There are different ways to conduct these sales. It can be a family-run sale or professionals can do it all for you. If it's a small estate and the family knows what they are dealing with, that might be the best option, but for anything that is the least bit complicated or involves possible valuable items, a professionally run sale is probably a better choice.
Recently I chatted with Matt McNeil about estate sales, how he approaches them as a professional, as well as tips for those who just might want to do it all themselves.
McNeil is a ISA Board Certified Appraiser of Personal Property, one of only two certified appraisers in the state of Oklahoma. Although certification is a lengthy process and not necessary to be called an appraiser, Matt choose to pursue it to add legitimacy and creditability to his profession. As he says, self-regulation is of the essence in this field. He explains there are several different specialties in appraising, including antiques/residential contents; gemology; fine art; heavy machinery and equipment. McNeil is considered a Generalist.
His company, McNeil Liquidations, (aka Oklahoma Estate Sales) business consists of about 85% estate liquidations and 15% appraisals. The majority of the liquidation sales involve estates of the deceased, with the rest helping folks in the the midst of moving, divorce, job relocation and collectors who over burden themselves.
McNeil's particular interests and specialties are 18th century Georgian silver, American Southern silver, Chinese export porcelain, Georgian mourning pictures and mid-century art glass.
How an Estate Sale Works
Matt says he meets with the legally designated owner/trustee on the premises to view the estate after all the heirs have gone through and taken what they want. He refuses to view the items to be sold until everything that is to be removed has been taken by the family members.
Sometimes a sale is just not a good fit, if that's the case McNeil will always give the sellers options, never leaving them in a lurch. Sometimes a sale would be best run by the family, be auctioned off or perhaps just be done as garage sale. At times he explains that charitable donations might be the best way to go for tax liability.
It can take anywhere from a week to two months to prepare for a sale, but most sales take two - three weeks of preparation. The company will clean organize and display all the items and remove or drape items not for sale
Costs will vary widely depending on your location, but in this area the commission can run anywhere from 50% for very small estates, 15% for larger estates with 20-25% the average costs of an estate sale.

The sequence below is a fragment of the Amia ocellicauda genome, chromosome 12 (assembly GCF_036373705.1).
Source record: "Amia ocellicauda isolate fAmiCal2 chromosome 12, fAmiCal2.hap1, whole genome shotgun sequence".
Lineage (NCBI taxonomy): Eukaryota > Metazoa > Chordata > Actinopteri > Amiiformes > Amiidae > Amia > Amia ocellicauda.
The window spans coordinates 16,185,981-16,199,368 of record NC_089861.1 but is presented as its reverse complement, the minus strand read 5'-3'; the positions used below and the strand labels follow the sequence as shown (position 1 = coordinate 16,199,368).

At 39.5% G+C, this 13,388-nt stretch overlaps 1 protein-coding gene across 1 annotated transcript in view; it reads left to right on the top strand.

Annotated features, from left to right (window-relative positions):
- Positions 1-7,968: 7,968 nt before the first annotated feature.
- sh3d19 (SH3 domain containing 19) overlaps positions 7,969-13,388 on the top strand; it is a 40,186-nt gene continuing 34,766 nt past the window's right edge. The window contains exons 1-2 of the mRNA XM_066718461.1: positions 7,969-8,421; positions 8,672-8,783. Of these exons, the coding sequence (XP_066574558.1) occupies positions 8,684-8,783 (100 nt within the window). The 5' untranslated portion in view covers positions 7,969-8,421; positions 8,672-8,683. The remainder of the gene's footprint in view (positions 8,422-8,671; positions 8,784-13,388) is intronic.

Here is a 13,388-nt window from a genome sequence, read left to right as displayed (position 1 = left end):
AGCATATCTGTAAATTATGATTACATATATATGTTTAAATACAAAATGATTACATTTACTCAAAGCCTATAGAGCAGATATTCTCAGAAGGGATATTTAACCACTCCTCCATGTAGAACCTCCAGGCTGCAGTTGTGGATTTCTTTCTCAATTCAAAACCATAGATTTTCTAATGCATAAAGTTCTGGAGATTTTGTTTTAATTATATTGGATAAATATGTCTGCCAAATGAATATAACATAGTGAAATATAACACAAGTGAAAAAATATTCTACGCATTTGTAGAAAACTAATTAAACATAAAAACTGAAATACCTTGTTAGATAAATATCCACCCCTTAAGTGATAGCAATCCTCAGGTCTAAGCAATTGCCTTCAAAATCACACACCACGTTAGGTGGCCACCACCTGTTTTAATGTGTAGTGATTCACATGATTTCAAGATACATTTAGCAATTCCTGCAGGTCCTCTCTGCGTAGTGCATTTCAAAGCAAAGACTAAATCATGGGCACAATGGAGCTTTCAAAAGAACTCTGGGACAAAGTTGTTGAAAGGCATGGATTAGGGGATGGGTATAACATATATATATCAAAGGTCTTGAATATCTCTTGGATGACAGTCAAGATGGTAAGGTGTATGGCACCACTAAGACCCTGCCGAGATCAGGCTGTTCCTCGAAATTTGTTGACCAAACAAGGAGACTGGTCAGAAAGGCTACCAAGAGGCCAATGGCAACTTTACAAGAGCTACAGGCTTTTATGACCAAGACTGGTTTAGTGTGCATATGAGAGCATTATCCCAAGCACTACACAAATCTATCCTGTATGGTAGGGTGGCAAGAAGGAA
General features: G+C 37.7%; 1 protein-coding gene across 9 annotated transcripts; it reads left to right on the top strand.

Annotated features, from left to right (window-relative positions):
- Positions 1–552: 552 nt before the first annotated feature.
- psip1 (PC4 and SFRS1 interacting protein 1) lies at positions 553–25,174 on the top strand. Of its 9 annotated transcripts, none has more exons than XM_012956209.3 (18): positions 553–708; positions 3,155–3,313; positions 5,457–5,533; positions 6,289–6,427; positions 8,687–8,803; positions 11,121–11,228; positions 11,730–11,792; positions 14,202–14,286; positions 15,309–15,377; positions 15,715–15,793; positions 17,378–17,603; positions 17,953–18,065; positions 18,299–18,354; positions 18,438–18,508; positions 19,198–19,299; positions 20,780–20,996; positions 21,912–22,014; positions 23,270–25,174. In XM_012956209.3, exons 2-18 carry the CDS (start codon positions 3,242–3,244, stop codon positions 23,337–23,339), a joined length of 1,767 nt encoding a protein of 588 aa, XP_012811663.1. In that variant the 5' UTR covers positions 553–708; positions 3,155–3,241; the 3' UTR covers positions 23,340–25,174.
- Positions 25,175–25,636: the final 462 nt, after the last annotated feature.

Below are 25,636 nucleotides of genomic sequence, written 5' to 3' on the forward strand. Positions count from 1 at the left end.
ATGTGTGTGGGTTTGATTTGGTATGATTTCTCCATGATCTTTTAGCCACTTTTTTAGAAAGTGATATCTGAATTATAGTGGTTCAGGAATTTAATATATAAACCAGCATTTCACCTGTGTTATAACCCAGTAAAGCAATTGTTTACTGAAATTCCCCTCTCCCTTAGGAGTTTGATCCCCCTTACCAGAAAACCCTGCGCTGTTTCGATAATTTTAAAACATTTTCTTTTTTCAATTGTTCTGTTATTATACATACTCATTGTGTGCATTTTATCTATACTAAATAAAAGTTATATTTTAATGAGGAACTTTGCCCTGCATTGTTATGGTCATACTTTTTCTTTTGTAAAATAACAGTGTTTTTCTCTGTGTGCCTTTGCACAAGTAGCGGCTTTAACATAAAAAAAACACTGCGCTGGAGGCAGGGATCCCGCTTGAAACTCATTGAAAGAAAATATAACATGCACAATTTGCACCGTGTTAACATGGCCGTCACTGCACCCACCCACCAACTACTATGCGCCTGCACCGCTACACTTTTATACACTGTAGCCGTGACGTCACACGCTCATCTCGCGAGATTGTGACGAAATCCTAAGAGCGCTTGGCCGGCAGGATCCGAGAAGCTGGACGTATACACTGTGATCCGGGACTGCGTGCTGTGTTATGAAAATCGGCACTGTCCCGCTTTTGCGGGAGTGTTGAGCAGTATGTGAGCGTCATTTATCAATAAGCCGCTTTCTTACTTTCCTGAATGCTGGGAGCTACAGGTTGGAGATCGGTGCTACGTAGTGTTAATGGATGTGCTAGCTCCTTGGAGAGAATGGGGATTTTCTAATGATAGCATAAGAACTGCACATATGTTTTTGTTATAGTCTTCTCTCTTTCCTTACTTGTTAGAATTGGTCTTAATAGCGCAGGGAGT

For that price the company takes care of everything including: the grounds keeping fees, advertising, professional security and necessary permits. This also includes professionally draped tables, lighting, shelving, clothing racks, risers and cash registers. the necessary sales taxes are also collected and paid.
As with any professional, a large reference library is a must and McNeil has a huge library of reference books and Internet data bases that he uses to determine age, value and history. McNeil stresses that he is a generalist and he is not afraid to ask for help from others who are experts in the field. Books that are reached for most often are books with identifying marks, two favorites include: The Book of Old Silver by Seymour Wyler and Marks on German, Bohemian and Austrian Porcelain by Robert Röntgen. According to McNeil, Davenport's Art Reference & Price Guide is another must-have. "It's one of the few hard copy references about fine art that I buy each and every year. It's expensive, yes, but well worth it to the professional appraiser to augment the (also expensive) subscription databases."
If an estate sale is in future, Matt shares his best advice for having that sale, advice that comes from years of experience!
Tips for Having a Successful Sale
- Ask prospective companies for letters of reference, their educational credentials and work experience.
- Throw absolutely nothing away until the professional has seen it.
- Clean nothing -- Matt has horror stories of bronzes scrubbed with Brillo pads and silver ruined by dips.
- It's crucial to keep information about the sale on a need-to-know basis. The last thing you want is for the home to be a sitting duck for thieves or for those crazy cousins to come out of the woodwork claiming their share.
- Have the sale in a house setting rather than a warehouse or store setting. Goods look best displayed as they might have been used.
- Avoid the three dreaded times of the year for having a sale:
- The first two weeks of April
- The first two weeks of September (vacation and State Fair time in OK)
- The last two weeks of December
Matt McNeil suggests "ask friends who have had estate liquidations conducted in the past. Internet research also helps, but can be tricky -- don't rely on the Internet alone. Ask your family's CPA, attorney, trust officer, realtor etc. The best referrals are often, in my experience, those from client to potential client."
For more information, Matt McNeil can be contacted through his company's web site McNeil Liquidations in Oklahoma City.